Perhaps, that was the reason why the Foreign Department of the GPU (INO GPU), an agency responsible for foreign intelligence, initially had some doubts about the sincerity of his intentions. First documents of the agent file distrustfully name Hlushchenko, a member of the Parisian bohemia, a “migrant and Petliurist”, preferring “silk shirts”.

However, after careful checks, intelligence gave the green light to recruit an agent:

“Basing on the information gathered about Hlushchenko, we have come to conclusion that he is worth recruiting. There is evidence suggesting that negotiations with him might be successful. It shall be noted that Hlushchenko has close connections with Ukrainian migrants in Paris, while his frequent trips around Europe make it possible to call him to Berlin or another convenient place for further negotiations”.

Agent “Yarema” “readily consented to recruitment”. The number of handwritten agent reports marked “submitted at the discretion of the agent” confirms the characteristics.

After recruitment, Hlushchenko was still suspected of working for two services for some time: could Ukrainian nationalists recruit him to gather intelligence on the territory of the Soviet Union? There seemed to be reasons for such assumption: Hlushchenko had a lot of friends among Ukrainian migrants; and he was very keen to get permission to enter the USSR. That’s why he was not allowed to return for several years. According to GPU, he was of greater use abroad.

In 1935, Mykola Hlushchenko finally obtained a permission to return to the USSR. However, he had to face the Soviet bureaucracy straightaway: they forgot to issue a visa for his wife. Moreover, she was not even checked for reliability, and nobody was allowed to the USSR without verification.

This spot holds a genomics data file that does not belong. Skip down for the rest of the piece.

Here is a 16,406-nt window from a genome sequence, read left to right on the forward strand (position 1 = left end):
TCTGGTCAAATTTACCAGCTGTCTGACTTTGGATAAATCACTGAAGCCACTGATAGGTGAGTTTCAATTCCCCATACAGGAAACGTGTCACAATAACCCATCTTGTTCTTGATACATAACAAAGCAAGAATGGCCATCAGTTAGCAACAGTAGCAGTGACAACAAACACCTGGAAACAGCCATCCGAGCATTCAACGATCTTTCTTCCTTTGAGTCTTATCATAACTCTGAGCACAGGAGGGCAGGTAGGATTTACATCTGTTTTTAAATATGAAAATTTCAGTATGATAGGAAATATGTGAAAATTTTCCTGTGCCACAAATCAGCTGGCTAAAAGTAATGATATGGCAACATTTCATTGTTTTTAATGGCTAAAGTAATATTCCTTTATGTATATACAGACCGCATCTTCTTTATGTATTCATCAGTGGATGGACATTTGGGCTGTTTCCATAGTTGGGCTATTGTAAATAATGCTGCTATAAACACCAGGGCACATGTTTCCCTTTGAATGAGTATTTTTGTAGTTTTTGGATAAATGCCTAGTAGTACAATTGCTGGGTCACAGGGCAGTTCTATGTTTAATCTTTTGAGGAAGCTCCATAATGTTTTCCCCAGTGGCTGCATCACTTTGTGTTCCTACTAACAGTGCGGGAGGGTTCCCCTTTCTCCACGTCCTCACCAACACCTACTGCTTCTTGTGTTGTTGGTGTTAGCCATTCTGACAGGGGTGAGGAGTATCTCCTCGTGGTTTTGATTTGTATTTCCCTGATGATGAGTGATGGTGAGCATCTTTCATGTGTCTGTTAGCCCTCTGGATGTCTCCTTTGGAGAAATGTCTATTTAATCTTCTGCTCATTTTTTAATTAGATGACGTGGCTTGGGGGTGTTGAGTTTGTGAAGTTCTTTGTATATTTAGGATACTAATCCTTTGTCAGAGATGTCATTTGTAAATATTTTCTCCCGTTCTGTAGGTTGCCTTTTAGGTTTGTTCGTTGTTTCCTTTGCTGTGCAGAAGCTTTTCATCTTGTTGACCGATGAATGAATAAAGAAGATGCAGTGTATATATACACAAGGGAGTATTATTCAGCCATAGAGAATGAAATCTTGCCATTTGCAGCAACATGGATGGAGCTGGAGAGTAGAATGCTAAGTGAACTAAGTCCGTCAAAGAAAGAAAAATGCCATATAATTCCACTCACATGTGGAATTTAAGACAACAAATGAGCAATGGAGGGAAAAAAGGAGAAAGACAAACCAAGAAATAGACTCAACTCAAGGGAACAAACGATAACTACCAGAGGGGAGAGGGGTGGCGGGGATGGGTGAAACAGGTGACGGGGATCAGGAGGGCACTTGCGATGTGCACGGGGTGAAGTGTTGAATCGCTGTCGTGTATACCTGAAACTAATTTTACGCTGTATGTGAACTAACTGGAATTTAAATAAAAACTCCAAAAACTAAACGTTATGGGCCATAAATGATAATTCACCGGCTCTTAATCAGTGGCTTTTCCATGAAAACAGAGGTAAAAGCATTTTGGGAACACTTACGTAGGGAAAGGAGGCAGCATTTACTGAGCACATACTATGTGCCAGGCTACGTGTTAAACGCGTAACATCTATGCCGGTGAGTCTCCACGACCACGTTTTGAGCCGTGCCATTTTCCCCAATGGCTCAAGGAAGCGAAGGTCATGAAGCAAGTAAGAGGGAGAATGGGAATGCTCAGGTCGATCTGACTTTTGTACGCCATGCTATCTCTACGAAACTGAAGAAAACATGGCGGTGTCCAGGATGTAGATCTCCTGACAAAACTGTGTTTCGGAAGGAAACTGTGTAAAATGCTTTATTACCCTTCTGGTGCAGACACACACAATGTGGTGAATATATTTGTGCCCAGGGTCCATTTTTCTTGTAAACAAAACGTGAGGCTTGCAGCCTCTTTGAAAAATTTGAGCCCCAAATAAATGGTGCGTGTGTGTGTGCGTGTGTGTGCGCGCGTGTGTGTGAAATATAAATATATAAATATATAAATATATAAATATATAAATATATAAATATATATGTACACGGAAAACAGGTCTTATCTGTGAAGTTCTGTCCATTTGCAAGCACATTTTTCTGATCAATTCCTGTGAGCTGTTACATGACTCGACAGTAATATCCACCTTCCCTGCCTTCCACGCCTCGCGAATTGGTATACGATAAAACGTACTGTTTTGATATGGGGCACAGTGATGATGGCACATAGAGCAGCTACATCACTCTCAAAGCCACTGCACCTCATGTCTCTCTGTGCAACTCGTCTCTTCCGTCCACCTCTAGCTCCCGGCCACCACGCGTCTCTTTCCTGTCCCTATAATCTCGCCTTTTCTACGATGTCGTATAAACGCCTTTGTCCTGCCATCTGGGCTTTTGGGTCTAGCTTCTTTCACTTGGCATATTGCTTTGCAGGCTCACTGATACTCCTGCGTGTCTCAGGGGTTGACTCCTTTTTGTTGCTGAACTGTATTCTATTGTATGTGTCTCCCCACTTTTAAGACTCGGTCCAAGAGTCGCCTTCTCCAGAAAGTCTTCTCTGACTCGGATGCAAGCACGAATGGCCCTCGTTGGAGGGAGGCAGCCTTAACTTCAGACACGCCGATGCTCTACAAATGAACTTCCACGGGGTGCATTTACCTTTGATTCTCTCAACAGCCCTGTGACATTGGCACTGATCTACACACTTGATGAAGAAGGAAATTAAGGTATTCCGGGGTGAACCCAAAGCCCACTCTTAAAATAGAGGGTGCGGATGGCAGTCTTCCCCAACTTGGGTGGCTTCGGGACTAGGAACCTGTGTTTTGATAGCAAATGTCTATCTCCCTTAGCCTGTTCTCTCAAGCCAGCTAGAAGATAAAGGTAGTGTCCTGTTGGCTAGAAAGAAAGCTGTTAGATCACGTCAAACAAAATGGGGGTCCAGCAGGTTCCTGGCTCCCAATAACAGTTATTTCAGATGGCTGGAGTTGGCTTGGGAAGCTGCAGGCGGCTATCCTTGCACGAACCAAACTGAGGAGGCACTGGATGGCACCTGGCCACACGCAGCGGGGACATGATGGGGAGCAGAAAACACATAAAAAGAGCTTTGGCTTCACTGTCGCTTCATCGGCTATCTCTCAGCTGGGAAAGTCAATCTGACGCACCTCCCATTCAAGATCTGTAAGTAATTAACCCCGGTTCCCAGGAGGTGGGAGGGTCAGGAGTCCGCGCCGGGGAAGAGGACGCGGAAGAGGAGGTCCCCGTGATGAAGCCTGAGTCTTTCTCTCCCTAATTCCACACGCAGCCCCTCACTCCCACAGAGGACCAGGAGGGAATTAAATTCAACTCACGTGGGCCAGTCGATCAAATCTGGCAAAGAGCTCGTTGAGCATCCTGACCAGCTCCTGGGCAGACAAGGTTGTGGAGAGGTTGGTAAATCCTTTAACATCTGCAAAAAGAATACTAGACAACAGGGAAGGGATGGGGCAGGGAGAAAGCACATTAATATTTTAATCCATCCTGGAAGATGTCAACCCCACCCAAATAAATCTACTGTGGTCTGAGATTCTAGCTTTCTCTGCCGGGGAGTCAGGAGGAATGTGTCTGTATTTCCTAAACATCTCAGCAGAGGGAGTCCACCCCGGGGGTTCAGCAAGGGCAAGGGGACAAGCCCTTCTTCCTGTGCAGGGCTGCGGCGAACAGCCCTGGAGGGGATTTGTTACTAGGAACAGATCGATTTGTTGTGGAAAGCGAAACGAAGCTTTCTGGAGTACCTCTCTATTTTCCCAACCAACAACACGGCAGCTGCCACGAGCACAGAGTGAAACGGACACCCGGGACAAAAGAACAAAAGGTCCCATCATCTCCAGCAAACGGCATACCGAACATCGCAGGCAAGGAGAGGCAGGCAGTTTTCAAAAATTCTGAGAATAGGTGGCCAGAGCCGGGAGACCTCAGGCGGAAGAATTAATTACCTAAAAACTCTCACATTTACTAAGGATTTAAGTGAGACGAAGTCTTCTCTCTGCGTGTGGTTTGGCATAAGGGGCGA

After the delay, Hlushchenko eventually returned to the Soviet Union in the midst of mass purges and repressions, which he indirectly experienced while being still abroad. For years, he asked the People's Commissariat for Education of the Ukrainian SSR to pay his mother a fee for an exhibition of paintings, and sought the GPU’s assistance. His request was passed from one department to another for a long time to find out what kind of fee, for which paintings was to be paid, as well as who had made a commitment and what kind of commitment that was:

«Letter No.1 from Paris dd. 11/01/1935

6. As for the Artist. We hereby once again ask you to settle the issue of the debt of the People's Commissariat for Education of Ukraine to the Artist. We do not like being reminded about this issue by the Artist”.

The cover of Yarema’s agent file. Source: SSU Archive

Yarema’s first task was to provide characteristics of people, whom he was in touch with and who might be of interest for further work. Soviet secret services, in particular, wanted to know, if Vasyl Vyshyvanyj had political plans for Ukraine. Hlushchenko was a frequent visitor at his house, but they reportedly discussed only art and books from the USSR.